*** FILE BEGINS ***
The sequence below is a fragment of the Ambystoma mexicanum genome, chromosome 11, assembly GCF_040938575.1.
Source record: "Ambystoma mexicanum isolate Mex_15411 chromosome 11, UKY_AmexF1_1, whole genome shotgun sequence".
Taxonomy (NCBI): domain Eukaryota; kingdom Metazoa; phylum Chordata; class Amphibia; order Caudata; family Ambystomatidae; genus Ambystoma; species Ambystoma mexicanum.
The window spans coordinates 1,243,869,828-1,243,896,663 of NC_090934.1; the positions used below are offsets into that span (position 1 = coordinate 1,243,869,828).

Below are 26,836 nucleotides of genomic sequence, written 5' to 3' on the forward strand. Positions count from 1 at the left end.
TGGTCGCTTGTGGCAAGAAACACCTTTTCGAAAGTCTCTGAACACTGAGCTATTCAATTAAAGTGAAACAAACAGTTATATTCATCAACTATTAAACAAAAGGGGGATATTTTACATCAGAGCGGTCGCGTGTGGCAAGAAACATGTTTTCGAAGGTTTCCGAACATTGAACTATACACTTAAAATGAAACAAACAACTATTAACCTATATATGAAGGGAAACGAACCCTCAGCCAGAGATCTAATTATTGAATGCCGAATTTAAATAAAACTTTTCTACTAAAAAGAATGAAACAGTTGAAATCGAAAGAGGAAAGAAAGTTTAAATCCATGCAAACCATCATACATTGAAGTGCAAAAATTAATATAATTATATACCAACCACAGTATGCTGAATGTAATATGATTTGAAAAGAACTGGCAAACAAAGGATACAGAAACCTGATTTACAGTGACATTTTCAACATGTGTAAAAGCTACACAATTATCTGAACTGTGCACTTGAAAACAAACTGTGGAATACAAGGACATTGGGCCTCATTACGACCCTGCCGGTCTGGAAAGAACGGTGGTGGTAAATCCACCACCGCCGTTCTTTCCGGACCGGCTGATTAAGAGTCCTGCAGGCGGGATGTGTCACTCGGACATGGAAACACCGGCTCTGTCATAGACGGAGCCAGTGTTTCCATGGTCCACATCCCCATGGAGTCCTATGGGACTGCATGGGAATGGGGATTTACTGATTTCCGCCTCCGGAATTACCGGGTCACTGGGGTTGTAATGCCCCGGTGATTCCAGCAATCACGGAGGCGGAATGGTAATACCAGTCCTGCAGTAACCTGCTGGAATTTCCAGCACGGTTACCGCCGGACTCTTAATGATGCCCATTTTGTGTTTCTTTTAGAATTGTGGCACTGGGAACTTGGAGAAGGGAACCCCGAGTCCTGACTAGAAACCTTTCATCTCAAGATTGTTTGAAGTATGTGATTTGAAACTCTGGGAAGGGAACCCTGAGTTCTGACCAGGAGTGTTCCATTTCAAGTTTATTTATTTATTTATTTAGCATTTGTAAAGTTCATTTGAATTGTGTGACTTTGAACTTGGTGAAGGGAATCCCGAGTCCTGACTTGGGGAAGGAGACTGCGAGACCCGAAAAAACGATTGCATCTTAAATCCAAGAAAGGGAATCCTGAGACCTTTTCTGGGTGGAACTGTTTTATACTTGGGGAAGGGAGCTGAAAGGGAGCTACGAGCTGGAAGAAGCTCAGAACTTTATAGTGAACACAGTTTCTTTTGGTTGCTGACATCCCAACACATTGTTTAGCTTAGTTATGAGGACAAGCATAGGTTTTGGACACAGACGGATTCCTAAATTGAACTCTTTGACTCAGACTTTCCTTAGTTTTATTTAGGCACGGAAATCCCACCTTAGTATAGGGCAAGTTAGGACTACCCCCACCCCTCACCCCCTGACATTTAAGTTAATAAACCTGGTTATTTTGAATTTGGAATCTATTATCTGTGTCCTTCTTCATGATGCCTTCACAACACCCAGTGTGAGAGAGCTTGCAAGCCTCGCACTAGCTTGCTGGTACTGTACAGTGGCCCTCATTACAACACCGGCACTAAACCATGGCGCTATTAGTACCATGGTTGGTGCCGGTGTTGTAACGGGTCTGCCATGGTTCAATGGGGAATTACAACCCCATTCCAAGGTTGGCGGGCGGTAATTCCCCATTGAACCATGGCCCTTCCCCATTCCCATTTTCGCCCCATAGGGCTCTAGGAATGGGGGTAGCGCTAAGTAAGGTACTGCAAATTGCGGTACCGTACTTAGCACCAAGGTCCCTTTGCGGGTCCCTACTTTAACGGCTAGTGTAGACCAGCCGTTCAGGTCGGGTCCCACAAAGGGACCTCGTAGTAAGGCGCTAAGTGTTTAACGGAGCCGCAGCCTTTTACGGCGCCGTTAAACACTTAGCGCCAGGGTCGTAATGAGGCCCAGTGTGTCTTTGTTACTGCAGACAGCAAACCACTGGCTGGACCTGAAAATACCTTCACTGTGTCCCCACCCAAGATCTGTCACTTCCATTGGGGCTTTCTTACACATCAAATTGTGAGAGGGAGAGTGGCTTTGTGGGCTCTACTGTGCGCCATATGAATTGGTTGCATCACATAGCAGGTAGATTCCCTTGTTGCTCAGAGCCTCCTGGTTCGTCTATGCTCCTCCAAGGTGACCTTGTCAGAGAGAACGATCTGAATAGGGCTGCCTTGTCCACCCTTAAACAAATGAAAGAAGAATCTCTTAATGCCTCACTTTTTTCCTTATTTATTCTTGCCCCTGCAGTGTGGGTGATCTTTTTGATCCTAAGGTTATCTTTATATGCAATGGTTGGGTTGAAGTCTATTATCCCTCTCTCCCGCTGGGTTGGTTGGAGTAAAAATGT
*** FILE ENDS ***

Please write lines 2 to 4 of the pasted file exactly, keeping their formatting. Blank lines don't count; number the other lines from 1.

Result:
Source record: "Ambystoma mexicanum isolate Mex_15411 chromosome 11, UKY_AmexF1_1, whole genome shotgun sequence".
Taxonomy (NCBI): domain Eukaryota; kingdom Metazoa; phylum Chordata; class Amphibia; order Caudata; family Ambystomatidae; genus Ambystoma; species Ambystoma mexicanum.
The window spans coordinates 1,243,869,828-1,243,896,663 of NC_090934.1; the positions used below are offsets into that span (position 1 = coordinate 1,243,869,828).